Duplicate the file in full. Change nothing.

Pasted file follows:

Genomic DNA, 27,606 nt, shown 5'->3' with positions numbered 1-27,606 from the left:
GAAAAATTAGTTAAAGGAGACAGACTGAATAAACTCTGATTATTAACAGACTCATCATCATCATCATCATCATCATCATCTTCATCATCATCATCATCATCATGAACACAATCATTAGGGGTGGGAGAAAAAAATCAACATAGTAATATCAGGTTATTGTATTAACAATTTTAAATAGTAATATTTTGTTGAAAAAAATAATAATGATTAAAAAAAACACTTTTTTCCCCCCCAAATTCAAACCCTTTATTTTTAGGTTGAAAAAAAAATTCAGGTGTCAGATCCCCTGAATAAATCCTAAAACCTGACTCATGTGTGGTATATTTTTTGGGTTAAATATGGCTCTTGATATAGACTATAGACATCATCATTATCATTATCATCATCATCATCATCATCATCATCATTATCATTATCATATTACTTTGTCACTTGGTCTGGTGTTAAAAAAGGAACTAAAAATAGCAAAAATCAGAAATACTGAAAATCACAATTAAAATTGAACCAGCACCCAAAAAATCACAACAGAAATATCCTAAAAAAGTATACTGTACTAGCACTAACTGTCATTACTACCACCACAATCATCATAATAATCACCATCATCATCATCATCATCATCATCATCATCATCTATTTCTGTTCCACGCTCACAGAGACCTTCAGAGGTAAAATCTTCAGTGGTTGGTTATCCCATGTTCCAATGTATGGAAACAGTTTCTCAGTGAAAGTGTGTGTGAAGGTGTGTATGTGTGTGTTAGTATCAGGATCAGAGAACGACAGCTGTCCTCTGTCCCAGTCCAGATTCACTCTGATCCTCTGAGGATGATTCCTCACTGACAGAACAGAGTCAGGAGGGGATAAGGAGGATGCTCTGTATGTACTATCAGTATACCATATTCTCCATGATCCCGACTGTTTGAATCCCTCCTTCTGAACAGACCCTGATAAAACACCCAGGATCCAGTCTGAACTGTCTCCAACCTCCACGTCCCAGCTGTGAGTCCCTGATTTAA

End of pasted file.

Genomic DNA, 27,606 nt, shown 5'->3' with positions numbered 1-27,606 from the left:
GAAAAATTAGTTAAAGGAGACAGACTGAATAAACTCTGATTATTAACAGACTCATCATCATCATCATCATCATCATCATCTTCATCATCATCATCATCATCATGAACACAATCATTAGGGGTGGGAGAAAAAAATCAACATAGTAATATCAGGTTATTGTATTAACAATTTTAAATAGTAATATTTTGTTGAAAAAAATAATAATGATTAAAAAAAACACTTTTTTCCCCCCCAAATTCAAACCCTTTATTTTTAGGTTGAAAAAAAAATTCAGGTGTCAGATCCCCTGAATAAATCCTAAAACCTGACTCATGTGTGGTATATTTTTTGGGTTAAATATGGCTCTTGATATAGACTATAGACATCATCATTATCATTATCATCATCATCATCATCATCATCATCATTATCATTATCATATTACTTTGTCACTTGGTCTGGTGTTAAAAAAGGAACTAAAAATAGCAAAAATCAGAAATACTGAAAATCACAATTAAAATTGAACCAGCACCCAAAAAATCACAACAGAAATATCCTAAAAAAGTATACTGTACTAGCACTAACTGTCATTACTACCACCACAATCATCATAATAATCACCATCATCATCATCATCATCATCATCATCATCATCTATTTCTGTTCCACGCTCACAGAGACCTTCAGAGGTAAAATCTTCAGTGGTTGGTTATCCCATGTTCCAATGTATGGAAACAGTTTCTCAGTGAAAGTGTGTGTGAAGGTGTGTATGTGTGTGTTAGTATCAGGATCAGAGAACGACAGCTGTCCTCTGTCCCAGTCCAGATTCACTCTGATCCTCTGAGGATGATTCCTCACTGACAGAACAGAGTCAGGAGGGGATAAGGAGGATGCTCTGTATGTACTATCAGTATACCATATTCTCCATGATCCCGACTGTTTGAATCCCTCCTTCTGAACAGACCCTGATAAAACACCCAGGATCCAGTCTGAACTGTCTCCAACCTCCACGTCCCAGCTGTGAGTCCCTGATTTAA